New Brand Asklepios Garden Showcases The Luxury Of Plant-Powered Skincare
Asklepios Garden founder Nicholas Bradford Fritz has always gravitated toward creative fields. He’s designed furniture, handled marketing, made chocolate and, before launching his gender-fluid, vegan, luxury skincare line in April of this year, entered the beauty industry at haircare, skincare and body care brand Sangre de Fruta Botanical.
“This small beauty brand offered me a position to make their product because there are a lot of similarities in the way that skincare and chocolate are made,” says Fritz, who joined Sangre de Fruta in 2017 when it was a fledging business run out of a friend’s kitchen. “We kind of grew up together.” When his role at the brand ended in 2020, Fritz figured he’d return to marketing, but realized his thirst for building beauty products hadn’t been quenched.
“I thought to myself, ‘You know what, I’m really loving this clean beauty world,'” he recounts. “It just lit a fire within me, but I also felt that I needed to educate myself.” To educate himself, Fritz enrolled in online organic cosmetic formulation school Formula Botanica as the pandemic hit last year. “It was an incredible experience. It taught me all the foundational skills for skincare formulation, for product stability, for ingredient sourcing and safety,” he says. “It really gave me the confidence to create my own formulations from scratch.” While studying at Formula Botanica, Fritz began developing the brand that would become Asklepios Garden.
Rooted in his passion for art history and ancient mythology, Fritz designed a logo for Asklepios Garden that references Asclepius, the Greek god of healing. “His symbol is the serpent because he learned the secrets to healing from watching a serpent carry medicinal leaf to another serpent,” explains Fritz. “I made my logo a take off that. I really wanted to create a brand that touched on the history of ancient skincare routines and use some ancient ingredients, but I also wanted to incorporate modern skincare technologies.”
Housed in Italian glassware, Asklepios Garden’s debut collection features $79 Oleum Deorum Nourishing Oil Cleanser, $59 Creme Fraiche Gentle Creme Cleanser, $98 Jardin Flaneur Light Creme Moisturiser and $128 Prima Materia Phyto-Actif Facial Serum. A toner called Élixer de Philosophe Herbaceous Facial Toner, which took 20 renditions to get right, is up next. It’s been delayed due to a pump issue in Italy, not an unusual predicament given the supply chain chaos disrupting the beauty industry. After the toner, Fritz plans to release an exfoliating scrub and mask, and an unscented moisturizer.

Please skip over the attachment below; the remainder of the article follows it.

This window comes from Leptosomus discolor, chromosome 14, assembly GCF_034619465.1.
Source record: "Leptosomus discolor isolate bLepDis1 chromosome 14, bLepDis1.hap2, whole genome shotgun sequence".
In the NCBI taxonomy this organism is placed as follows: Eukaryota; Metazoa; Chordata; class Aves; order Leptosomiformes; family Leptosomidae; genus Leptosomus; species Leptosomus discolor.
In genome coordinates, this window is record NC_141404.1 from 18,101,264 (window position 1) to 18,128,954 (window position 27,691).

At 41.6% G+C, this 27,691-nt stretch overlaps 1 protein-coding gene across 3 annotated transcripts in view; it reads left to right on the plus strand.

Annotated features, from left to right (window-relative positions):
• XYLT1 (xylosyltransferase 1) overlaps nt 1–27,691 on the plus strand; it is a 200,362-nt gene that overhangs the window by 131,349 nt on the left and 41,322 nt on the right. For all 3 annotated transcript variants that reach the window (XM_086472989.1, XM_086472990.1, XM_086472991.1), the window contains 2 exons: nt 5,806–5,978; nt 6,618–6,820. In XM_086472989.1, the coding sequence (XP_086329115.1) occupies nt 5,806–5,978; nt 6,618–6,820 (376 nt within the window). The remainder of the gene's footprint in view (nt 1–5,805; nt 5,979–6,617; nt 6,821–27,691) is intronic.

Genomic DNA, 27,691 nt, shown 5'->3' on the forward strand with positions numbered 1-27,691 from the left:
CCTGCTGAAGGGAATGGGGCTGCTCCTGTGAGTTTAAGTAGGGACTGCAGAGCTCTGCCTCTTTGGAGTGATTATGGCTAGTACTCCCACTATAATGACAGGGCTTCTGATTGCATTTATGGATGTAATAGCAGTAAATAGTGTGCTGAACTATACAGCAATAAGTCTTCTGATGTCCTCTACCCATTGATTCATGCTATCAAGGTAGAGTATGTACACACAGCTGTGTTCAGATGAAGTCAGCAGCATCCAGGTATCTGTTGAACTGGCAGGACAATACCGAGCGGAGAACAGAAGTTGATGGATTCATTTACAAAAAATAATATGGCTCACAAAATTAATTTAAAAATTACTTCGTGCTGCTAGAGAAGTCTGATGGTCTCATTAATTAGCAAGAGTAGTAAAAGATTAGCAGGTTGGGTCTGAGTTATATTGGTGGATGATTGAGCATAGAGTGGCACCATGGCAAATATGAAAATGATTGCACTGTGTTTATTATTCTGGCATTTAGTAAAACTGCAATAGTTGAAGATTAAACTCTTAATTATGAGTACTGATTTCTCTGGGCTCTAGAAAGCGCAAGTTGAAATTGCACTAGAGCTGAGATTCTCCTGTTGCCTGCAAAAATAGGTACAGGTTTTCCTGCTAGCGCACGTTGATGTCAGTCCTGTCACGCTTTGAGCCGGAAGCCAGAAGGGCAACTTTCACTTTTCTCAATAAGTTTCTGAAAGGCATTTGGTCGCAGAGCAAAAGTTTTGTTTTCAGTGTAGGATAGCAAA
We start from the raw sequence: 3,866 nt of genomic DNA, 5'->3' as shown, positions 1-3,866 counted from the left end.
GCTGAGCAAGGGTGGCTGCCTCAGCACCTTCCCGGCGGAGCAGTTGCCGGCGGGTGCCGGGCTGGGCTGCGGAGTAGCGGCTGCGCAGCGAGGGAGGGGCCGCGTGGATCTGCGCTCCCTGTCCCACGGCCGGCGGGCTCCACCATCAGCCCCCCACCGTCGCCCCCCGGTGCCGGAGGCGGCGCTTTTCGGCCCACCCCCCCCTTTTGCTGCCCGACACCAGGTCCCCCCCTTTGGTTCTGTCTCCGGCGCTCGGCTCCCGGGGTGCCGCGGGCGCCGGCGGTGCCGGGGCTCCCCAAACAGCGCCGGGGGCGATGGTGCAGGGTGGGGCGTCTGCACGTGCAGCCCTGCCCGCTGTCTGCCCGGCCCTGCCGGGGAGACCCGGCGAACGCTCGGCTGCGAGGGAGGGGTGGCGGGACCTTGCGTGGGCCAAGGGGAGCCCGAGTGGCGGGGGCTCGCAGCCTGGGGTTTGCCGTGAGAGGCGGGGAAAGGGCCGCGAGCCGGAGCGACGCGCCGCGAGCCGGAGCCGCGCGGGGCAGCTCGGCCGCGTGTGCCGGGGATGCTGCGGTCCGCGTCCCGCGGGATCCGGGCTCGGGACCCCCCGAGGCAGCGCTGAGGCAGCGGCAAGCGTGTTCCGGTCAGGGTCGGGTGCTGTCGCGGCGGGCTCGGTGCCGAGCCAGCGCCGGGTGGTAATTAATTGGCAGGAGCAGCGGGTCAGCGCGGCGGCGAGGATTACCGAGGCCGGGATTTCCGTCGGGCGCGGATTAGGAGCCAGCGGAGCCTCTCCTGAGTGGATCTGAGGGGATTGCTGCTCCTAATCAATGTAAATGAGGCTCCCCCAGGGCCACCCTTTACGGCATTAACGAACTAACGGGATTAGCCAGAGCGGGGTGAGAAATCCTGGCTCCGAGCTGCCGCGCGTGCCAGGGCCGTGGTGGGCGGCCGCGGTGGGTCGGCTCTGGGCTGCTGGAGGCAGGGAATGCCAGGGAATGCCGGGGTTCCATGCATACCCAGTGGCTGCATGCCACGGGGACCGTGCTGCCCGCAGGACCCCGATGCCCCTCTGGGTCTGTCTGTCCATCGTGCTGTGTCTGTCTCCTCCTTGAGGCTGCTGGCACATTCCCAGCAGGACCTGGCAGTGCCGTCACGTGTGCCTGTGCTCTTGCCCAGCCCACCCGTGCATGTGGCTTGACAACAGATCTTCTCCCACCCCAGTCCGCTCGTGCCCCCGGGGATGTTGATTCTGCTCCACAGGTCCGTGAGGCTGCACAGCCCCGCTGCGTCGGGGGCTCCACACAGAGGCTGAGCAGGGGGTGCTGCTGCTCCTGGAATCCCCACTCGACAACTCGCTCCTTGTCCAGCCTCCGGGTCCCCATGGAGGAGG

Asklepios Garden products contain ingredients such as shea butter, pomegranate seed oil, aloe vera, ashwagandha and helichrysum. They also contain hyaluronic acid, organic, cold-pressed oils and herbal extracts Fritz draws from organic herbs, including licorice and dandelion roots. Some of Asklepios Garden’s products use aloe vera as a “richer, more nutrient-rich” alternative to water, according to Fritz.
Preservatives aren’t off limits. “There’s a scary trend in the beauty world where some brands are going preservative-free. This is actually quite dangerous, but I use preservatives that are approved by the European Union standard of organic green beauty,” says Fritz. “There’s a natural preserving agent in all of my products that contain water, which is very important.”
Asklepios Garden’s skincare consciously crosses gender boundaries. “I really wanted to bridge the gap between the genders and create a high-quality, organic, vegan product that men, women or non-binary people can all use without feeling alienated by gendered marketing,” says Fritz. “I stand behind inclusivity—aging inclusivity, gender inclusivity—that’s just something that’s very, very important to me.” Giving back is integral to the Vancouver, B.C.-based brand as well. It donates a percentage of each sale to the LGBTQI support organization Rainbow Railroad and environmental nonprofit The Nature Conservatory of Canada.
Asklepios Garden is primarily sold via direct-to-consumer distribution on its website, but has picked up wholesale accounts. Notably, it’s carried by beauty e-tailer Beautyhabit. “I’m trying to keep the growth as organic as possible and trying to partner up with some great retailers that have the same point of view on clean beauty,” says Fritz. “I’m in talks with a lot of really exciting retailers. I can’t really say everything right now, but there’s definitely exciting things ahead, and I definitely plan to expand the the product range to complete the whole skincare routine.”